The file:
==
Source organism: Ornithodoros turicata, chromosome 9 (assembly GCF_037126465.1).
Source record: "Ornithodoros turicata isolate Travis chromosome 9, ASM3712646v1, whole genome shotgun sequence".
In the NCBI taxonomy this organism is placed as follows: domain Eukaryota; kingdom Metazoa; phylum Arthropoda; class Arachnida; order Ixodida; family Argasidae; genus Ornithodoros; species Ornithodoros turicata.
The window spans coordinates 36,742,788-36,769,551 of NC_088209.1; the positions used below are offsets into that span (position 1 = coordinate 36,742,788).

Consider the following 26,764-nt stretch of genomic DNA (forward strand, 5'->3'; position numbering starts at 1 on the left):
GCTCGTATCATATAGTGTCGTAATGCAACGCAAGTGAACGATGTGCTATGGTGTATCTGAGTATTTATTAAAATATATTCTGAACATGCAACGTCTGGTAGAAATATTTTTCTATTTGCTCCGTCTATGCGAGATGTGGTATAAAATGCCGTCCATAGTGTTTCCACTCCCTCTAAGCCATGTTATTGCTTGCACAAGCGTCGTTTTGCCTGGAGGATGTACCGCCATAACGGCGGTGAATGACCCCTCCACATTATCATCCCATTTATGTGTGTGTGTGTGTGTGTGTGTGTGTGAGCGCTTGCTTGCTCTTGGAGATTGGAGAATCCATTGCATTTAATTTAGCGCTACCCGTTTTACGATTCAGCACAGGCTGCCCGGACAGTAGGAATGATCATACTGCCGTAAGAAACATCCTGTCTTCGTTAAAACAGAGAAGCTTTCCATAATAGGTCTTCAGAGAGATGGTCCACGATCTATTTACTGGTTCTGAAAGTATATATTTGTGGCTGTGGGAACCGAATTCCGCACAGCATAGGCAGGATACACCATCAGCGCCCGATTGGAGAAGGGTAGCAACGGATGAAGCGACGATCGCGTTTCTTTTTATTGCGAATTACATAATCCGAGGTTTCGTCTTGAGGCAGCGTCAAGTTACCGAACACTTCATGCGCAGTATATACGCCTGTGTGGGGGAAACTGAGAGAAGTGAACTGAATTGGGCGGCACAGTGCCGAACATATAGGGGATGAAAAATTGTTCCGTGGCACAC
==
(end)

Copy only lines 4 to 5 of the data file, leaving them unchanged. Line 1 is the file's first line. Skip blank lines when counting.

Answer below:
The window spans coordinates 36,742,788-36,769,551 of NC_088209.1; the positions used below are offsets into that span (position 1 = coordinate 36,742,788).

Consider the following 26,764-nt stretch of genomic DNA (forward strand, 5'->3'; position numbering starts at 1 on the left):